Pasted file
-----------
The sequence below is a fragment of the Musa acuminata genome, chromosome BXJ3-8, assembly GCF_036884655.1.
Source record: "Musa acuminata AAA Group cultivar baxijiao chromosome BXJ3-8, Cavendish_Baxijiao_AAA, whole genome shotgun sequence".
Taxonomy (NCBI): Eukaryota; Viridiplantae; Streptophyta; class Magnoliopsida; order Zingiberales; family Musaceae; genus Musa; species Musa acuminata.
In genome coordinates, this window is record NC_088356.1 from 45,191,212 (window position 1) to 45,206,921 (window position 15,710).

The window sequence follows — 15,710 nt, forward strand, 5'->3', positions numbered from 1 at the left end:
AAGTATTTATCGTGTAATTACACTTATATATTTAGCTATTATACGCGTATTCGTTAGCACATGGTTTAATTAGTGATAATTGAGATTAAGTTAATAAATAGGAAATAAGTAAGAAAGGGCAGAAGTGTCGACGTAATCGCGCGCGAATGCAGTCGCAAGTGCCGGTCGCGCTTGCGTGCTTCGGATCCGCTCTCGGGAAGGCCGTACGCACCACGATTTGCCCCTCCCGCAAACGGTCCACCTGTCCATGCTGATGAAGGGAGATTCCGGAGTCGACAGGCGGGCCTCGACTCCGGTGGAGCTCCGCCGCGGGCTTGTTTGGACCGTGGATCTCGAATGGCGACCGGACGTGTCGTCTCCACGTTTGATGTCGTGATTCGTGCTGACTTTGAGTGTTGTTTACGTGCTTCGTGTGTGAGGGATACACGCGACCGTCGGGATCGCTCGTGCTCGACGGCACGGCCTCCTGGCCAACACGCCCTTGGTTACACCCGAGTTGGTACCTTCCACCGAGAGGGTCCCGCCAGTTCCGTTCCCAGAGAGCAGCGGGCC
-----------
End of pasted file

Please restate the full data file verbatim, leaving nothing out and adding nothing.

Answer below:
The sequence below is a fragment of the Musa acuminata genome, chromosome BXJ3-8, assembly GCF_036884655.1.
Source record: "Musa acuminata AAA Group cultivar baxijiao chromosome BXJ3-8, Cavendish_Baxijiao_AAA, whole genome shotgun sequence".
Taxonomy (NCBI): Eukaryota; Viridiplantae; Streptophyta; class Magnoliopsida; order Zingiberales; family Musaceae; genus Musa; species Musa acuminata.
In genome coordinates, this window is record NC_088356.1 from 45,191,212 (window position 1) to 45,206,921 (window position 15,710).

The window sequence follows — 15,710 nt, forward strand, 5'->3', positions numbered from 1 at the left end:
AAGTATTTATCGTGTAATTACACTTATATATTTAGCTATTATACGCGTATTCGTTAGCACATGGTTTAATTAGTGATAATTGAGATTAAGTTAATAAATAGGAAATAAGTAAGAAAGGGCAGAAGTGTCGACGTAATCGCGCGCGAATGCAGTCGCAAGTGCCGGTCGCGCTTGCGTGCTTCGGATCCGCTCTCGGGAAGGCCGTACGCACCACGATTTGCCCCTCCCGCAAACGGTCCACCTGTCCATGCTGATGAAGGGAGATTCCGGAGTCGACAGGCGGGCCTCGACTCCGGTGGAGCTCCGCCGCGGGCTTGTTTGGACCGTGGATCTCGAATGGCGACCGGACGTGTCGTCTCCACGTTTGATGTCGTGATTCGTGCTGACTTTGAGTGTTGTTTACGTGCTTCGTGTGTGAGGGATACACGCGACCGTCGGGATCGCTCGTGCTCGACGGCACGGCCTCCTGGCCAACACGCCCTTGGTTACACCCGAGTTGGTACCTTCCACCGAGAGGGTCCCGCCAGTTCCGTTCCCAGAGAGCAGCGGGCC